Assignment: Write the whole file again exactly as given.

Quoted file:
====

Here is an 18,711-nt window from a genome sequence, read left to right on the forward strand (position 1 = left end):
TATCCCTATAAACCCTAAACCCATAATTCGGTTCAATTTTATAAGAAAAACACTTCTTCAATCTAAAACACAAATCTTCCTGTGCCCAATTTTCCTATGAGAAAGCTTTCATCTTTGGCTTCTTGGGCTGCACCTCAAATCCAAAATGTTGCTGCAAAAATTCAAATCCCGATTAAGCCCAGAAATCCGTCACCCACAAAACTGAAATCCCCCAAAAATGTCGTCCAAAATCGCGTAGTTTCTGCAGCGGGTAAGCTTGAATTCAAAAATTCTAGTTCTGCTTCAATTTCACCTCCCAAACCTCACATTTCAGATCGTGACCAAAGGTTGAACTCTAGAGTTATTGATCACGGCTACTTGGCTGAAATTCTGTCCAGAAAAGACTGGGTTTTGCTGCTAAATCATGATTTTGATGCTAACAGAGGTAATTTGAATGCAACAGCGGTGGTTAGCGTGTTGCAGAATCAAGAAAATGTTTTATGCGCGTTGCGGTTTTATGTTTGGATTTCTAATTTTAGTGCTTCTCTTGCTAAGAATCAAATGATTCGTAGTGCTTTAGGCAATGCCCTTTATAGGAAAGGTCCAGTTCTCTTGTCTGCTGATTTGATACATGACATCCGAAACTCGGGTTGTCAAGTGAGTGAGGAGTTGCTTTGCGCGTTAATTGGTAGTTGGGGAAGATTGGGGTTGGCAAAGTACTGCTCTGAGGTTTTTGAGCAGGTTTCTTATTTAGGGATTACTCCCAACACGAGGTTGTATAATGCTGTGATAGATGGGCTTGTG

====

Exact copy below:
Here is an 18,711-nt window from a genome sequence, read left to right on the forward strand (position 1 = left end):
TATCCCTATAAACCCTAAACCCATAATTCGGTTCAATTTTATAAGAAAAACACTTCTTCAATCTAAAACACAAATCTTCCTGTGCCCAATTTTCCTATGAGAAAGCTTTCATCTTTGGCTTCTTGGGCTGCACCTCAAATCCAAAATGTTGCTGCAAAAATTCAAATCCCGATTAAGCCCAGAAATCCGTCACCCACAAAACTGAAATCCCCCAAAAATGTCGTCCAAAATCGCGTAGTTTCTGCAGCGGGTAAGCTTGAATTCAAAAATTCTAGTTCTGCTTCAATTTCACCTCCCAAACCTCACATTTCAGATCGTGACCAAAGGTTGAACTCTAGAGTTATTGATCACGGCTACTTGGCTGAAATTCTGTCCAGAAAAGACTGGGTTTTGCTGCTAAATCATGATTTTGATGCTAACAGAGGTAATTTGAATGCAACAGCGGTGGTTAGCGTGTTGCAGAATCAAGAAAATGTTTTATGCGCGTTGCGGTTTTATGTTTGGATTTCTAATTTTAGTGCTTCTCTTGCTAAGAATCAAATGATTCGTAGTGCTTTAGGCAATGCCCTTTATAGGAAAGGTCCAGTTCTCTTGTCTGCTGATTTGATACATGACATCCGAAACTCGGGTTGTCAAGTGAGTGAGGAGTTGCTTTGCGCGTTAATTGGTAGTTGGGGAAGATTGGGGTTGGCAAAGTACTGCTCTGAGGTTTTTGAGCAGGTTTCTTATTTAGGGATTACTCCCAACACGAGGTTGTATAATGCTGTGATAGATGGGCTTGTG